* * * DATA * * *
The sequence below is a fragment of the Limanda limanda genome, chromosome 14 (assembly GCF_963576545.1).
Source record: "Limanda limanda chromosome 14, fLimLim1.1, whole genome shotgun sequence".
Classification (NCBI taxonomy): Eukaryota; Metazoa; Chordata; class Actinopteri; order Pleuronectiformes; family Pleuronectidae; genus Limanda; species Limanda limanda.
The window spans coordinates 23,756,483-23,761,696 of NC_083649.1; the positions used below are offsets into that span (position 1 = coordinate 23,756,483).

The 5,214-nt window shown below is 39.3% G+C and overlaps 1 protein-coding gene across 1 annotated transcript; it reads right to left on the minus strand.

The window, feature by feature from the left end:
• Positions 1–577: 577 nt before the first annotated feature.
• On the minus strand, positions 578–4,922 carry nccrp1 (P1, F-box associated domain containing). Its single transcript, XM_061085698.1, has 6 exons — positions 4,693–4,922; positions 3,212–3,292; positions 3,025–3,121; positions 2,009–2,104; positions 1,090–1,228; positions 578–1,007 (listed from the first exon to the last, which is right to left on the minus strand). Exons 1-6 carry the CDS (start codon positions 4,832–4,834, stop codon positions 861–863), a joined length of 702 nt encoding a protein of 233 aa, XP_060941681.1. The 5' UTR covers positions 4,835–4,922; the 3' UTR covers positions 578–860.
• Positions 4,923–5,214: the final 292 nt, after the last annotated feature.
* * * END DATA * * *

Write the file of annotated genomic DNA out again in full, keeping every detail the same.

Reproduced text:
The sequence below is a fragment of the Limanda limanda genome, chromosome 14 (assembly GCF_963576545.1).
Source record: "Limanda limanda chromosome 14, fLimLim1.1, whole genome shotgun sequence".
Classification (NCBI taxonomy): Eukaryota; Metazoa; Chordata; class Actinopteri; order Pleuronectiformes; family Pleuronectidae; genus Limanda; species Limanda limanda.
The window spans coordinates 23,756,483-23,761,696 of NC_083649.1; the positions used below are offsets into that span (position 1 = coordinate 23,756,483).

The 5,214-nt window shown below is 39.3% G+C and overlaps 1 protein-coding gene across 1 annotated transcript; it reads right to left on the minus strand.

The window, feature by feature from the left end:
• Positions 1–577: 577 nt before the first annotated feature.
• On the minus strand, positions 578–4,922 carry nccrp1 (P1, F-box associated domain containing). Its single transcript, XM_061085698.1, has 6 exons — positions 4,693–4,922; positions 3,212–3,292; positions 3,025–3,121; positions 2,009–2,104; positions 1,090–1,228; positions 578–1,007 (listed from the first exon to the last, which is right to left on the minus strand). Exons 1-6 carry the CDS (start codon positions 4,832–4,834, stop codon positions 861–863), a joined length of 702 nt encoding a protein of 233 aa, XP_060941681.1. The 5' UTR covers positions 4,835–4,922; the 3' UTR covers positions 578–860.
• Positions 4,923–5,214: the final 292 nt, after the last annotated feature.